Prosecutor: Hepatitis case charges could be upgraded if a victim dies
"There would be circumstances that would change the complexity of the case," said John Kacavas, U.S. Attorney for New Hampshire, whose office is prosecuting the Kwiatkowski case.
Kwiatkowski appeared in a federal courtroom in Concord Monday for an arraignment on 14 charges - seven of tampering with a consumer product and seven of fraudulently obtaining the controlled substance fentanyl.
The former medical technician is believed responsible for infecting more than 30 patients in New Hampshire and elsewhere with hepatitis C through contaminated syringes. He is charged with injecting himself with the fentanyl in syringes prepared for patients, filling them with saline and then returning the syringes for patient use.
The blood-borne virus can cause chronic liver disease.
The federal charges involve seven patients and seven particular dates, but Kacavas said the investigation into Kwiatkowski continues, and he did not rule out further charges. If Kwiatkowski is found guilty, the judge could take all of his actions into account, Kacavas said.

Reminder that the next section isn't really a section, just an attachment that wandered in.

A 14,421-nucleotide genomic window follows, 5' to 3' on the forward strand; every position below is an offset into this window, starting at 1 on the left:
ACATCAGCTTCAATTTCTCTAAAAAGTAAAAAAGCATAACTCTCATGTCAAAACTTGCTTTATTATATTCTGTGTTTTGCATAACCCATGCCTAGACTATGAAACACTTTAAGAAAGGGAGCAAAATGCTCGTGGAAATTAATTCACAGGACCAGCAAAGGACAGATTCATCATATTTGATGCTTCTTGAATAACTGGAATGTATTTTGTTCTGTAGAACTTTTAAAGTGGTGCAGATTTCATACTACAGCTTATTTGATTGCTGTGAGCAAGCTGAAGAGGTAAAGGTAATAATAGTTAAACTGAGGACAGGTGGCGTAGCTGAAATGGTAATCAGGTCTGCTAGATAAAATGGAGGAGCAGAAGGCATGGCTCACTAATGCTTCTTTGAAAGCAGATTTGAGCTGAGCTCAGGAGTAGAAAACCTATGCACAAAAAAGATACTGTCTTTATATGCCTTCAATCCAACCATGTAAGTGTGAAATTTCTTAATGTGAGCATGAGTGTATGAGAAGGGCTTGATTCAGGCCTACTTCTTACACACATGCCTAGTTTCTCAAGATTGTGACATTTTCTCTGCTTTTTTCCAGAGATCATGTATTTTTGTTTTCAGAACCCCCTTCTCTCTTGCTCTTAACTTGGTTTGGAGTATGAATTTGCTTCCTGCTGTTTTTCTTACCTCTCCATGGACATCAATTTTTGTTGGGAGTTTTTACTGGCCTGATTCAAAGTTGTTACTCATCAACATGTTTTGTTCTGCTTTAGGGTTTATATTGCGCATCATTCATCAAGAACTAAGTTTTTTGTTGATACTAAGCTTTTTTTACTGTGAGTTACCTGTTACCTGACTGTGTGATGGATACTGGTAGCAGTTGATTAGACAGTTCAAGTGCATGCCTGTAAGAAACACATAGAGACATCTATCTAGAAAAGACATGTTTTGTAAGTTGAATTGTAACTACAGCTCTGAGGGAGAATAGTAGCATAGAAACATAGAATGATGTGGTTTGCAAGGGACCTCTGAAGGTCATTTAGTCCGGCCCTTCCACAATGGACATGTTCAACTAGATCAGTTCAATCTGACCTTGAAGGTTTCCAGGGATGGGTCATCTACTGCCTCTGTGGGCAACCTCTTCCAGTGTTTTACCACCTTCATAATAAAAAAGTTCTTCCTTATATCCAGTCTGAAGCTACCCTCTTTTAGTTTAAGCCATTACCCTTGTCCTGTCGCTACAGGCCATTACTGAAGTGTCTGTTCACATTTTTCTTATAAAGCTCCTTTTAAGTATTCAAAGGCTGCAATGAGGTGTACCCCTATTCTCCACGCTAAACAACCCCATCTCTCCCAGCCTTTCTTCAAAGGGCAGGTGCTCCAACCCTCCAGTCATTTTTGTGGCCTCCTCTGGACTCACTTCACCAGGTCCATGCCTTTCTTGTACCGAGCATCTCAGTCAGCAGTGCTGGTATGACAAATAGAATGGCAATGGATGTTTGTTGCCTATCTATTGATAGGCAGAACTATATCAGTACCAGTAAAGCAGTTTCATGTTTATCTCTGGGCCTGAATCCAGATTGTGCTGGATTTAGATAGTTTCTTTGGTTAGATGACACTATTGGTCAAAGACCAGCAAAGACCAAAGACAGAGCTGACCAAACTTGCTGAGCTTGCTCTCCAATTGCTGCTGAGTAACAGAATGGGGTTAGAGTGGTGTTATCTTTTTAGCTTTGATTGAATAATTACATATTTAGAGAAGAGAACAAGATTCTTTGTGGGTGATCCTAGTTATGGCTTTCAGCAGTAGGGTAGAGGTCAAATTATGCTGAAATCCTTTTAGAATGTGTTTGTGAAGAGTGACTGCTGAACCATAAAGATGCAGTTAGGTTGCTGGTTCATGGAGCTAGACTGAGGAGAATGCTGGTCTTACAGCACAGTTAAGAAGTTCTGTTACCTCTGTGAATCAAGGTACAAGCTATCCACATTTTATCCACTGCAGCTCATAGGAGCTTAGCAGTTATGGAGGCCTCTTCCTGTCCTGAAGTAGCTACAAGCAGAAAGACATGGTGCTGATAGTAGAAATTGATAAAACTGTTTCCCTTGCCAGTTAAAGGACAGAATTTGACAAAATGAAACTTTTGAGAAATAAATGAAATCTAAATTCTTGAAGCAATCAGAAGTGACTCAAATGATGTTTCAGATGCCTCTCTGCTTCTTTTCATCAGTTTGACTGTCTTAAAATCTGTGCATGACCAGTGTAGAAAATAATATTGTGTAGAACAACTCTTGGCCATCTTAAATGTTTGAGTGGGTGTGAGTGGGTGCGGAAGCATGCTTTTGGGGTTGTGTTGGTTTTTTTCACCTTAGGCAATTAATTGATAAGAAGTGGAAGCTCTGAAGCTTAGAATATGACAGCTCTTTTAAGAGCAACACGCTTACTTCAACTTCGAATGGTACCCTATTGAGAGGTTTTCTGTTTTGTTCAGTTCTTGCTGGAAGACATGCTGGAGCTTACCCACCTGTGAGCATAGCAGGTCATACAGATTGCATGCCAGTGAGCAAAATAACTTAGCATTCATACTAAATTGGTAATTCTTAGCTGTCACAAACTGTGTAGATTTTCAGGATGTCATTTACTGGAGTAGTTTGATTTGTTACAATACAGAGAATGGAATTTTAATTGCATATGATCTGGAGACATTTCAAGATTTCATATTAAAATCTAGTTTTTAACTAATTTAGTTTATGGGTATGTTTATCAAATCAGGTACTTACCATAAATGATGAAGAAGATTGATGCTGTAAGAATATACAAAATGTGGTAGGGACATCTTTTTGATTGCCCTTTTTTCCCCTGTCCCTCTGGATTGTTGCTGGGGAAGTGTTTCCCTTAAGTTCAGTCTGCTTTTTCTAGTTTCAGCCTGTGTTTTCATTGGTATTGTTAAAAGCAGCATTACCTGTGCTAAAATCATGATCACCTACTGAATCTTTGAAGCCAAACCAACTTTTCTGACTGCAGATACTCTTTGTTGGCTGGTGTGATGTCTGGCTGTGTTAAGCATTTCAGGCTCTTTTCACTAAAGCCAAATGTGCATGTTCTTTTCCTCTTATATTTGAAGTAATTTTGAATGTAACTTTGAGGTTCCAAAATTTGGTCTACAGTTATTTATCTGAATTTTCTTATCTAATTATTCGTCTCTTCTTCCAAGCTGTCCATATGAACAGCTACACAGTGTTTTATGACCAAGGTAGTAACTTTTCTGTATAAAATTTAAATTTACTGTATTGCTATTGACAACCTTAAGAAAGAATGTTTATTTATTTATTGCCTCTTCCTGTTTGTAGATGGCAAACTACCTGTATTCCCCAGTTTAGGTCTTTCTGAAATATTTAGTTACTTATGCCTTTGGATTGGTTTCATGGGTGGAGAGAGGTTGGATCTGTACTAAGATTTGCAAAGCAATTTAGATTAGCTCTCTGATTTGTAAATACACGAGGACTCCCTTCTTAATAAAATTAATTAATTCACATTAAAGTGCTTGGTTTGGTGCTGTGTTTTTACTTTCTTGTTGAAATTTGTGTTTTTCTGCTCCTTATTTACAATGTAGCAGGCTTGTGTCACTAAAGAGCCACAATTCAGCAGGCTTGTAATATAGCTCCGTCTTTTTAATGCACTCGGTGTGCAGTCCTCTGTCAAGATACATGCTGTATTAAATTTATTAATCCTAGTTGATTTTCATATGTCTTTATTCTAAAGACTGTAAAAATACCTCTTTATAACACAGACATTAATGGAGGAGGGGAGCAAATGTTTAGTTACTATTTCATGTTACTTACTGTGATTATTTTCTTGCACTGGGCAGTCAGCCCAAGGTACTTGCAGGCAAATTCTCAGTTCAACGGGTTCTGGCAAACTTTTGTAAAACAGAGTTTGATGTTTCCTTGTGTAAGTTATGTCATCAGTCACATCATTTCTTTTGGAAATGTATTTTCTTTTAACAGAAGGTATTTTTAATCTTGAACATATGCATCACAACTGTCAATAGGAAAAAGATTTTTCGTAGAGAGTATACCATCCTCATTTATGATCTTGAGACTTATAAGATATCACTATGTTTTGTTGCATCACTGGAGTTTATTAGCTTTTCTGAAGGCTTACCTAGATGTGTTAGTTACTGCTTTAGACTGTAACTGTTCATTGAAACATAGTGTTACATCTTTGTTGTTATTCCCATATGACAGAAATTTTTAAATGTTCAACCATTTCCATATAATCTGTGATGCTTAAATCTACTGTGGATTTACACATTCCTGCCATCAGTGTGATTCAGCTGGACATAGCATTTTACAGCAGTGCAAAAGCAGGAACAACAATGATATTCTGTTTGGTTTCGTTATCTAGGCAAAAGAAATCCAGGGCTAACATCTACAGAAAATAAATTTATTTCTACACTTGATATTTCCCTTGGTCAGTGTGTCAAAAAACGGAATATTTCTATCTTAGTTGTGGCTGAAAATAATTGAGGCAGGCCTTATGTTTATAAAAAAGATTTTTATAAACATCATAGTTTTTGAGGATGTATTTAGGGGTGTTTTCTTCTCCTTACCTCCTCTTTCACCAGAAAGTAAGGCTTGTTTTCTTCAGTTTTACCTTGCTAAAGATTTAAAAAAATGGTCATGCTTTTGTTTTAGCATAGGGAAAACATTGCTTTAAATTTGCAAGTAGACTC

Federal magistrate Landya McCafferty approved Kwiatkowski's application for appointed counsel and named federal public defender Bjorn Lange his counsel. While McCafferty set a trial for the week of Feb. 5, Kacavas said it will likely be postponed to a later date.
"This is obviously a very complex matter. It will require an extended period of time for defense counsel to get up to speed on discovery," Kacavas said. He said the evidence includes epidemiological studies and genetic sequencing, and experts will likely be called to testify at trial.
Prosecutors and defense attorneys will next meet with the judge picked for the trial - District Court Judge Joseph Laplante - to work out a schedule involving pretrial motions and hearings. Prosecutors expect a trial to take about three weeks once it begins.
Kwiatkowski, 33, sat at a defense table with his lawyers Monday and offered brief answers to McCafferty's questions. His hair was shorn short, and he had trimmed whiskers along his chin. He wore a shirt marked with the name of the Strafford County House of Correction, where he has been held since his arrest in July. He waived his right to a hearing that could have led to his pre-trial release.